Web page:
Historically there has been little attention paid to running technique with respect to stress fracture development. The prevailing thought was that an individual’s running form was predetermined, unique, and not amenable to modification with training. However, more recent studies have demonstrated that runners with a history of stress fracture have certain gait characteristics that are significantly different than their peers who have never sustained a fracture. And, perhaps more importantly, these differences are amenable to modification with proper instruction and exercise interventions. Key considerations for gait and exercise training that may reduce the likelihood of sustaining a running related fracture include:
Reduce over striding and a heavy, heel-first landing pattern
Increase the degree of knee flexion to better absorb energy during landing
Increase cadence and decrease time on support (stance phase)
Improve muscular strength and elasticity
The importance of muscle strength and elasticity as well as the development of muscular fatigue resistance cannot be overstated as muscles acting through tendons are the protectors of the skeleton. When muscles fatigue their capability of shielding the skeleton is significantly reduced and bone strains become elevated. In addition to improving gait characteristics through technical training, supplemental strength and elasticity (plyometric) exercises have the potential to protect the skeleton but also improve performance. In a recent study (Storen and Colleagues, 2008) trained male and female runners improved their time to exhaustion at maximal aerobic speed by 21.3% after participating in an 8 week program of strengthening. These results are especially impressive given the fact that this improvement was achieved without any additional running mileage.
Scientific studies have demonstrated there may be certain intrinsic reasons why some individuals are more likely to sustain stress fractures. These include but are not limited to leg length inequalities and abnormalities in lower extremity alignment or ranges of motion. In one study, 70% of the track and field athletes with a confirmed stress fracture were found to have a leg length discrepancy. Unfortunately, most of the scientific studies performed to date fail to detail whether these discrepancies in limb length are true or apparent. A true discrepancy is defined as an actual difference in lower extremity length measurement. This situation is generally related to asymmetrical femur (thigh) or tibia (shin) bone length but may also be due to alterations in bone or joint geometry. Apparent limb length inequalities often result from muscle length or strength imbalances or contractures of joints that give rise to the appearance of a shorter limb.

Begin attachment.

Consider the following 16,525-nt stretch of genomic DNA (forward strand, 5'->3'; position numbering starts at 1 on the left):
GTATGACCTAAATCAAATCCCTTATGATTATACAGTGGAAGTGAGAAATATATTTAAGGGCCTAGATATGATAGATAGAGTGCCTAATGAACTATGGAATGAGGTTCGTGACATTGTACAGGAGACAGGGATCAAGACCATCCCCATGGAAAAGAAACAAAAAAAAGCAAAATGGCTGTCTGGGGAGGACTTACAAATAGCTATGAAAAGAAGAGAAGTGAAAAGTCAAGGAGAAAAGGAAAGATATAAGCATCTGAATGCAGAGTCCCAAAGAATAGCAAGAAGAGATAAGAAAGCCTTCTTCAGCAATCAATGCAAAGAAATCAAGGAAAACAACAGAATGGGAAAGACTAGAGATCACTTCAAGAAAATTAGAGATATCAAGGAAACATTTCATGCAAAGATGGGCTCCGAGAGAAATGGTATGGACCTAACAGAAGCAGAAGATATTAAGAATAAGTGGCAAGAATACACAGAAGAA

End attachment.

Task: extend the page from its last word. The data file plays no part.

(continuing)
In order to determine if you have a true or apparent leg length inequality, a comprehensive evaluation by a sports medicine professional specializing in running biomechanics is indicated. This examination includes a variety of tests for active and passive joint mobility, muscle length and strength, as well as weight bearing radiographs. The use of heel lifts or foot orthotics should be considered only in cases of true inequalities as most of the apparent or adaptive cases respond well to a program of corrective exercise and rehabilitation.
In summary, stress fractures and bone loss exist on a continuum that is created by imbalances in bone remodeling activity. This imbalance results from a combination of multiple interactive factors that are largely preventable. In our next installment we will attempt to answer your particular questions pertaining to stress fractures and exercise induced bone loss. Please address your questions or requests for further details on this topic to the editorial staff of Ultrarunning magazine.